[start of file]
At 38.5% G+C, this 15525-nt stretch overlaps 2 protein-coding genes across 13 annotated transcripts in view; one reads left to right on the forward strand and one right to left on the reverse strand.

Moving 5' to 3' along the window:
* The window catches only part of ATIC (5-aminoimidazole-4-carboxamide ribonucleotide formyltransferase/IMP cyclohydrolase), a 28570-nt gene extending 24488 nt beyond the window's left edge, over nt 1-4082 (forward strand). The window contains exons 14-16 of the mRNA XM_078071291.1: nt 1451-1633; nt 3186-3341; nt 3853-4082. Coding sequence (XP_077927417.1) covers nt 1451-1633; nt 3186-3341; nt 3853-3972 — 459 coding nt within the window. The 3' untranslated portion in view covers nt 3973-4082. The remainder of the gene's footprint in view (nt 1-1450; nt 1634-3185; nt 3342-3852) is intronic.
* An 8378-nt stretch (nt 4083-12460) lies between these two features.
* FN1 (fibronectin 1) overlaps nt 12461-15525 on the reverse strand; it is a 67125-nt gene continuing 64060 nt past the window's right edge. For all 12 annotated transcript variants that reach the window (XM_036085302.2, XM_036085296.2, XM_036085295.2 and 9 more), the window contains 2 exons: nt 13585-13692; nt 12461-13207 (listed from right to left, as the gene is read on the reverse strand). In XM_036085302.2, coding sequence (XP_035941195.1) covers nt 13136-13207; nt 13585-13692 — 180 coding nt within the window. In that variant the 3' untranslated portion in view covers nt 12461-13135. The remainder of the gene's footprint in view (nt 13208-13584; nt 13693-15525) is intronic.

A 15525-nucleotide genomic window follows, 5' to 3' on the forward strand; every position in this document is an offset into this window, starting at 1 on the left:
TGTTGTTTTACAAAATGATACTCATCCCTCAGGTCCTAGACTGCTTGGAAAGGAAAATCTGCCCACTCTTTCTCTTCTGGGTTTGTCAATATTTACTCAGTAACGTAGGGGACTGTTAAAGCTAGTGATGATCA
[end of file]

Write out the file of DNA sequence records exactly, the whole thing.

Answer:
At 38.5% G+C, this 15525-nt stretch overlaps 2 protein-coding genes across 13 annotated transcripts in view; one reads left to right on the forward strand and one right to left on the reverse strand.

Moving 5' to 3' along the window:
* The window catches only part of ATIC (5-aminoimidazole-4-carboxamide ribonucleotide formyltransferase/IMP cyclohydrolase), a 28570-nt gene extending 24488 nt beyond the window's left edge, over nt 1-4082 (forward strand). The window contains exons 14-16 of the mRNA XM_078071291.1: nt 1451-1633; nt 3186-3341; nt 3853-4082. Coding sequence (XP_077927417.1) covers nt 1451-1633; nt 3186-3341; nt 3853-3972 — 459 coding nt within the window. The 3' untranslated portion in view covers nt 3973-4082. The remainder of the gene's footprint in view (nt 1-1450; nt 1634-3185; nt 3342-3852) is intronic.
* An 8378-nt stretch (nt 4083-12460) lies between these two features.
* FN1 (fibronectin 1) overlaps nt 12461-15525 on the reverse strand; it is a 67125-nt gene continuing 64060 nt past the window's right edge. For all 12 annotated transcript variants that reach the window (XM_036085302.2, XM_036085296.2, XM_036085295.2 and 9 more), the window contains 2 exons: nt 13585-13692; nt 12461-13207 (listed from right to left, as the gene is read on the reverse strand). In XM_036085302.2, coding sequence (XP_035941195.1) covers nt 13136-13207; nt 13585-13692 — 180 coding nt within the window. In that variant the 3' untranslated portion in view covers nt 12461-13135. The remainder of the gene's footprint in view (nt 13208-13584; nt 13693-15525) is intronic.

A 15525-nucleotide genomic window follows, 5' to 3' on the forward strand; every position in this document is an offset into this window, starting at 1 on the left:
TGTTGTTTTACAAAATGATACTCATCCCTCAGGTCCTAGACTGCTTGGAAAGGAAAATCTGCCCACTCTTTCTCTTCTGGGTTTGTCAATATTTACTCAGTAACGTAGGGGACTGTTAAAGCTAGTGATGATCA